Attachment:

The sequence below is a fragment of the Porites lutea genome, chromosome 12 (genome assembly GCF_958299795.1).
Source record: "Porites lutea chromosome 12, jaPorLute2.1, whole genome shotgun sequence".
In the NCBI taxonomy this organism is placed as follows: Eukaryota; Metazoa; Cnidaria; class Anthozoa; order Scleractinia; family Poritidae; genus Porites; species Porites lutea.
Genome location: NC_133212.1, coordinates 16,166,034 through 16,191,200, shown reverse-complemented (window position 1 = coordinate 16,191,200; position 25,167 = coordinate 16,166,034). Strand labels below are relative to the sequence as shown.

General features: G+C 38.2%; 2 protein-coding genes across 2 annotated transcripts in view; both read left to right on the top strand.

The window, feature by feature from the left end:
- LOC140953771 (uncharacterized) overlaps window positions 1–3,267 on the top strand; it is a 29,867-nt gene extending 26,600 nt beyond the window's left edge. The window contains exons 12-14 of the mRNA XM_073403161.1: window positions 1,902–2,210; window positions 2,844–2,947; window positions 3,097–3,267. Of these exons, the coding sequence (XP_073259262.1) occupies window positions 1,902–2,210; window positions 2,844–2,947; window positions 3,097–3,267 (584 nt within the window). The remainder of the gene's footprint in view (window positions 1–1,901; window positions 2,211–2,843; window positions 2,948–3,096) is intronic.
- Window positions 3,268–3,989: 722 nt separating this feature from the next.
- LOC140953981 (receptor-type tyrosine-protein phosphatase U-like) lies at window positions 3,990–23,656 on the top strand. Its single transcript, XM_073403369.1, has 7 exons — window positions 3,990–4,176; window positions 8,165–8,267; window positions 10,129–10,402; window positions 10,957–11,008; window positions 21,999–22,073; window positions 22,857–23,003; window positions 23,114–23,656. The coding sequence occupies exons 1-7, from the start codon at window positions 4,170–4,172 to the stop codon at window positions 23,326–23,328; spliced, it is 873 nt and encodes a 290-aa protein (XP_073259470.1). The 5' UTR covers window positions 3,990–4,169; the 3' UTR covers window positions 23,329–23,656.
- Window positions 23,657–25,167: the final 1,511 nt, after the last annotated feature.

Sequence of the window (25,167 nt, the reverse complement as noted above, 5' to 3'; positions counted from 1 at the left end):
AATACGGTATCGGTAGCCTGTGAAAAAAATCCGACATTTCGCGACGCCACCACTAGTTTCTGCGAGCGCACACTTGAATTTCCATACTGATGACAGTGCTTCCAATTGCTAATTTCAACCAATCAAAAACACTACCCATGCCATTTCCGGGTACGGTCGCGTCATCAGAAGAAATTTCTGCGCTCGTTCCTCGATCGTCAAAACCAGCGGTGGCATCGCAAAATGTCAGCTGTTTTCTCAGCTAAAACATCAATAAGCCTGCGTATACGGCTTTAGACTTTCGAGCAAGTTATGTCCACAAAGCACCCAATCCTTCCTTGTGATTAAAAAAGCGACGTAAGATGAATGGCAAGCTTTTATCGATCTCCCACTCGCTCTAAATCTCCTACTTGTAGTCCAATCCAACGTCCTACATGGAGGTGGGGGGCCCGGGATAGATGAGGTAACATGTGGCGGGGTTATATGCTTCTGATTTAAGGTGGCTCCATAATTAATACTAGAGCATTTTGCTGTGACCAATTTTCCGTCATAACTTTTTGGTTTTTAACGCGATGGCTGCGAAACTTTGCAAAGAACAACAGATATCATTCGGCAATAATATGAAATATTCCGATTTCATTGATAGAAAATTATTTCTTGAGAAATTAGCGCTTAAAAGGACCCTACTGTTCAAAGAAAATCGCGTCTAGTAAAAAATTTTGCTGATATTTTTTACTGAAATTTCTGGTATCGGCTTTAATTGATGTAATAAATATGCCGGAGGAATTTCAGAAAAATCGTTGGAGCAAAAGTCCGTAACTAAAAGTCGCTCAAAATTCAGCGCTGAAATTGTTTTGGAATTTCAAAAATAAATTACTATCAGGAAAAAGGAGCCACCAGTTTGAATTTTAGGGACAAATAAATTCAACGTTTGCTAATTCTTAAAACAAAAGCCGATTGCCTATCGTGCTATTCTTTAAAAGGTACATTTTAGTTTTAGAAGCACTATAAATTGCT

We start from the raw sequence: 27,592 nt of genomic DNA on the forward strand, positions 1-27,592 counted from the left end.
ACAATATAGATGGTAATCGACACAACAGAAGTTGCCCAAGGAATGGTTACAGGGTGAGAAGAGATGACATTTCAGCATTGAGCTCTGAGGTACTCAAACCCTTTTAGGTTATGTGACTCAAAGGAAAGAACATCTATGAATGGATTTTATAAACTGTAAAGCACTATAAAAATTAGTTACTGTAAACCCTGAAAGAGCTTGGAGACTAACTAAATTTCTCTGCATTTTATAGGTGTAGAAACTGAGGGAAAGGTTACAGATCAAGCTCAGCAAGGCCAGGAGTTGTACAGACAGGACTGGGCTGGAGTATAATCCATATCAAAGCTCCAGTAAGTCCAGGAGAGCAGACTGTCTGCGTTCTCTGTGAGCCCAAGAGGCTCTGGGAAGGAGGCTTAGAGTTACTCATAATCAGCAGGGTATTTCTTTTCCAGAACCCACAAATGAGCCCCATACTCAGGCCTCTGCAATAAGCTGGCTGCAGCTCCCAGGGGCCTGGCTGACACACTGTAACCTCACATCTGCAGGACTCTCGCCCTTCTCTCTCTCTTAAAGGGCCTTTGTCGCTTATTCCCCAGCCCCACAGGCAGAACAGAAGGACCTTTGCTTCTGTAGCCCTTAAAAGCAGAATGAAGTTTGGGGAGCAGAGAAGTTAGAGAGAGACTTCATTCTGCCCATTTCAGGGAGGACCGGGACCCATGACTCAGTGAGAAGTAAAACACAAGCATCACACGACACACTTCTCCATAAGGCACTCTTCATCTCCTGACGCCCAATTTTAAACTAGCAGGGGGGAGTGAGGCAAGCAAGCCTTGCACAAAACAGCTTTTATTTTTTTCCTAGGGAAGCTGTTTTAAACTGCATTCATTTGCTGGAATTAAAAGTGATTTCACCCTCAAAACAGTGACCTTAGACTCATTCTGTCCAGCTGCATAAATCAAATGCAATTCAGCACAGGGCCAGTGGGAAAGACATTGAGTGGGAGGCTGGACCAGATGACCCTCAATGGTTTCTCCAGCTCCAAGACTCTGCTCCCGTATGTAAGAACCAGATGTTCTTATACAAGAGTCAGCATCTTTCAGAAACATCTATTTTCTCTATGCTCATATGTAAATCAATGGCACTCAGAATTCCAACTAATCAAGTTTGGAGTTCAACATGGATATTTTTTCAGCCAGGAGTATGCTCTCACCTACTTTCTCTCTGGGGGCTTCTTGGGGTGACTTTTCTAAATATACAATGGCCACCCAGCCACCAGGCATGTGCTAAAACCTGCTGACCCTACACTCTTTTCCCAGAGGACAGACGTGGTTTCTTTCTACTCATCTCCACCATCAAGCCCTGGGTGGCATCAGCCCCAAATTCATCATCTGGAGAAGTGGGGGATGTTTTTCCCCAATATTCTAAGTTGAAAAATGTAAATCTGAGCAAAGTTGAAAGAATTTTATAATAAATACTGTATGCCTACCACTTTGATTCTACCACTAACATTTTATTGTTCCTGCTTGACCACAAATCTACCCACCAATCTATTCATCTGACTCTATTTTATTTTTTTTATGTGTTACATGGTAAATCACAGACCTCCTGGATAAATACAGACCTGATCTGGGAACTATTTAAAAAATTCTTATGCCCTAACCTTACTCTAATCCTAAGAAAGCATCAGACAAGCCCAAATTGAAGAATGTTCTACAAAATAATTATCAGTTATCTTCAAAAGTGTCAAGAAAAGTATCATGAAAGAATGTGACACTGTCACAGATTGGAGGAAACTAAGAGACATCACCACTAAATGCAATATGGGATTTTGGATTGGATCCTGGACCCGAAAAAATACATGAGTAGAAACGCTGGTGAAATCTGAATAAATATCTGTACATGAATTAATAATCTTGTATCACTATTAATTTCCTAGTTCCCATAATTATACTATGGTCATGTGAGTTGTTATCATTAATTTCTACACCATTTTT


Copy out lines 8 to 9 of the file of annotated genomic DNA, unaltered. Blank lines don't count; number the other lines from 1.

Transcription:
- Window positions 3,268–3,989: 722 nt separating this feature from the next.
- LOC140953981 (receptor-type tyrosine-protein phosphatase U-like) lies at window positions 3,990–23,656 on the top strand. Its single transcript, XM_073403369.1, has 7 exons — window positions 3,990–4,176; window positions 8,165–8,267; window positions 10,129–10,402; window positions 10,957–11,008; window positions 21,999–22,073; window positions 22,857–23,003; window positions 23,114–23,656. The coding sequence occupies exons 1-7, from the start codon at window positions 4,170–4,172 to the stop codon at window positions 23,326–23,328; spliced, it is 873 nt and encodes a 290-aa protein (XP_073259470.1). The 5' UTR covers window positions 3,990–4,169; the 3' UTR covers window positions 23,329–23,656.